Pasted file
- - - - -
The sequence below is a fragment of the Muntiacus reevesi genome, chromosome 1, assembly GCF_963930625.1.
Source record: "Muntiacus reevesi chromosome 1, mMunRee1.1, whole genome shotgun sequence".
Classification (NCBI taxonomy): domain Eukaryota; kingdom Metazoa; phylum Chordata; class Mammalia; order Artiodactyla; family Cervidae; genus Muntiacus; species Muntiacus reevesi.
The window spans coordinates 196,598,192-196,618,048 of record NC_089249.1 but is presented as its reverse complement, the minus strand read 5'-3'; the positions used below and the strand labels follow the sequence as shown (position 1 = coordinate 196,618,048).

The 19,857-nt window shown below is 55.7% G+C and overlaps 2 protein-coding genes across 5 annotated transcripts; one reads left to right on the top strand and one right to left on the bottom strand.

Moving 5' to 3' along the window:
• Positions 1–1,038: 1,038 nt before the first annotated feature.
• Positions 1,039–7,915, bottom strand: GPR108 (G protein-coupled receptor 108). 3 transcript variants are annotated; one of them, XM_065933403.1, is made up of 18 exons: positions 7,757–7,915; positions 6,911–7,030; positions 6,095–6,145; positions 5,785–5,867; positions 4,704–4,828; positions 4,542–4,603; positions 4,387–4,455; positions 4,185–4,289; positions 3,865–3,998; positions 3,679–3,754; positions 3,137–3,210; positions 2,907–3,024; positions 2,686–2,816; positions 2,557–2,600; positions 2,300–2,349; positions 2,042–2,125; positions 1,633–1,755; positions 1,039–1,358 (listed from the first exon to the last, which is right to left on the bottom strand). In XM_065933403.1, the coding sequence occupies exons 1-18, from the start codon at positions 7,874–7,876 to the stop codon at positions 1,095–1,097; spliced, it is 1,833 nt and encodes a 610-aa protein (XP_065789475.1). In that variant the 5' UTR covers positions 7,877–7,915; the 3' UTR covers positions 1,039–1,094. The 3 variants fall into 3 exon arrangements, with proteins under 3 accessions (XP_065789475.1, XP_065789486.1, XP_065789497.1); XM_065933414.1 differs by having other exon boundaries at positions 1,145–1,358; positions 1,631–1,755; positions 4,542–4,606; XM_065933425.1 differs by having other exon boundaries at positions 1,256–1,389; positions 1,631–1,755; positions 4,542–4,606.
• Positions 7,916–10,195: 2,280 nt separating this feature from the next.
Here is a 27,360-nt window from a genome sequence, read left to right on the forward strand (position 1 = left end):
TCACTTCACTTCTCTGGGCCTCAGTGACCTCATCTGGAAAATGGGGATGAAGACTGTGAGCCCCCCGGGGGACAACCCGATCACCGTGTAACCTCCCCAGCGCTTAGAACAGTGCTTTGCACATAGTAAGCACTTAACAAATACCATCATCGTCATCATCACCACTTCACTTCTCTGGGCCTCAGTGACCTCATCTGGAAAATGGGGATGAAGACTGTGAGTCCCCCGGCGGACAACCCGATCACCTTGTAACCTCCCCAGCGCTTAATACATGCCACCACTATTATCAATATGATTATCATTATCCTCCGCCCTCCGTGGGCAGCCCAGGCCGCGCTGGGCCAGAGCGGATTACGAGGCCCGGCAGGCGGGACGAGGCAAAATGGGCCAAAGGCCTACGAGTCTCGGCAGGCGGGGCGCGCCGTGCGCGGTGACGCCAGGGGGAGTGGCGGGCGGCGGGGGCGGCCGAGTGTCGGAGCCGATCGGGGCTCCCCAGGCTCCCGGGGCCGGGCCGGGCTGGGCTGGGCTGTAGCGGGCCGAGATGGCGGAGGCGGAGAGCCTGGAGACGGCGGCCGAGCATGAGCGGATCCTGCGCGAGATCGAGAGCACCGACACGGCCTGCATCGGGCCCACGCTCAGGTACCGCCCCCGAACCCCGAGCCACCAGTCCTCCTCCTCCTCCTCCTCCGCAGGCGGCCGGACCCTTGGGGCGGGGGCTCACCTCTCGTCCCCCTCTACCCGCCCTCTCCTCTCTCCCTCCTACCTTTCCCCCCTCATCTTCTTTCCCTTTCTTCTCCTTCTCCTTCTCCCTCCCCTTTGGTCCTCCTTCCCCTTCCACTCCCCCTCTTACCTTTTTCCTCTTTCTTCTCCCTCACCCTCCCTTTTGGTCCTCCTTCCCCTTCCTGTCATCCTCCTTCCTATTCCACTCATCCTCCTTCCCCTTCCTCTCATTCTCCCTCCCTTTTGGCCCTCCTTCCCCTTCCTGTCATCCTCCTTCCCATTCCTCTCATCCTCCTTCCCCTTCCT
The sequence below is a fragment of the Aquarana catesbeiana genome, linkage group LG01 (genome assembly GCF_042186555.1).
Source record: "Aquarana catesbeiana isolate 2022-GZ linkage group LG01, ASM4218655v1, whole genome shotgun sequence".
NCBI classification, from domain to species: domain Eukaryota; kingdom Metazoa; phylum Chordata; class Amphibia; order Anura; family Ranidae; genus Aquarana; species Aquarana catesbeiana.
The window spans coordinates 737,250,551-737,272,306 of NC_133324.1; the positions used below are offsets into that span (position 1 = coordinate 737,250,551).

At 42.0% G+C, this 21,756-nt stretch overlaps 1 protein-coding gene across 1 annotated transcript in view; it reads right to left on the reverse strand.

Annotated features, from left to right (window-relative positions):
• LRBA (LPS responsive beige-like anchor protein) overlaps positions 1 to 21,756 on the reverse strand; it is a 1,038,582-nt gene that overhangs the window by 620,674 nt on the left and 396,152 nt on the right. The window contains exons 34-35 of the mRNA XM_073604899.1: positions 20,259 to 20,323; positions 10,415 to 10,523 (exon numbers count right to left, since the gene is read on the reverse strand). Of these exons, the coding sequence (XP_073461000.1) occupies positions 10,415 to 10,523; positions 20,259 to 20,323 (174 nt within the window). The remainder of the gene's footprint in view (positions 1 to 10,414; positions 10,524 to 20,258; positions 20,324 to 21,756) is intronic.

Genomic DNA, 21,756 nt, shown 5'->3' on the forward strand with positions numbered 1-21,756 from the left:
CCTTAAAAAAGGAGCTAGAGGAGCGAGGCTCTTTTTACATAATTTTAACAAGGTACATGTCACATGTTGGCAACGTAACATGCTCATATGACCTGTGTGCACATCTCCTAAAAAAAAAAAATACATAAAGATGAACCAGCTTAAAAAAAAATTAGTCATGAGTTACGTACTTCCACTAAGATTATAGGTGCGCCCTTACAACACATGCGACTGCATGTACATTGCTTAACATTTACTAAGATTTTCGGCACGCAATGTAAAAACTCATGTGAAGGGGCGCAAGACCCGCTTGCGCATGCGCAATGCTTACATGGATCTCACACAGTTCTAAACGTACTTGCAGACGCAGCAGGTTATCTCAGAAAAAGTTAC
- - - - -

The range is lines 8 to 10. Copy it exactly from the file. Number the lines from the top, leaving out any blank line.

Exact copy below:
• Positions 1,039–7,915, bottom strand: GPR108 (G protein-coupled receptor 108). 3 transcript variants are annotated; one of them, XM_065933403.1, is made up of 18 exons: positions 7,757–7,915; positions 6,911–7,030; positions 6,095–6,145; positions 5,785–5,867; positions 4,704–4,828; positions 4,542–4,603; positions 4,387–4,455; positions 4,185–4,289; positions 3,865–3,998; positions 3,679–3,754; positions 3,137–3,210; positions 2,907–3,024; positions 2,686–2,816; positions 2,557–2,600; positions 2,300–2,349; positions 2,042–2,125; positions 1,633–1,755; positions 1,039–1,358 (listed from the first exon to the last, which is right to left on the bottom strand). In XM_065933403.1, the coding sequence occupies exons 1-18, from the start codon at positions 7,874–7,876 to the stop codon at positions 1,095–1,097; spliced, it is 1,833 nt and encodes a 610-aa protein (XP_065789475.1). In that variant the 5' UTR covers positions 7,877–7,915; the 3' UTR covers positions 1,039–1,094. The 3 variants fall into 3 exon arrangements, with proteins under 3 accessions (XP_065789475.1, XP_065789486.1, XP_065789497.1); XM_065933414.1 differs by having other exon boundaries at positions 1,145–1,358; positions 1,631–1,755; positions 4,542–4,606; XM_065933425.1 differs by having other exon boundaries at positions 1,256–1,389; positions 1,631–1,755; positions 4,542–4,606.
• Positions 7,916–10,195: 2,280 nt separating this feature from the next.
Here is a 27,360-nt window from a genome sequence, read left to right on the forward strand (position 1 = left end):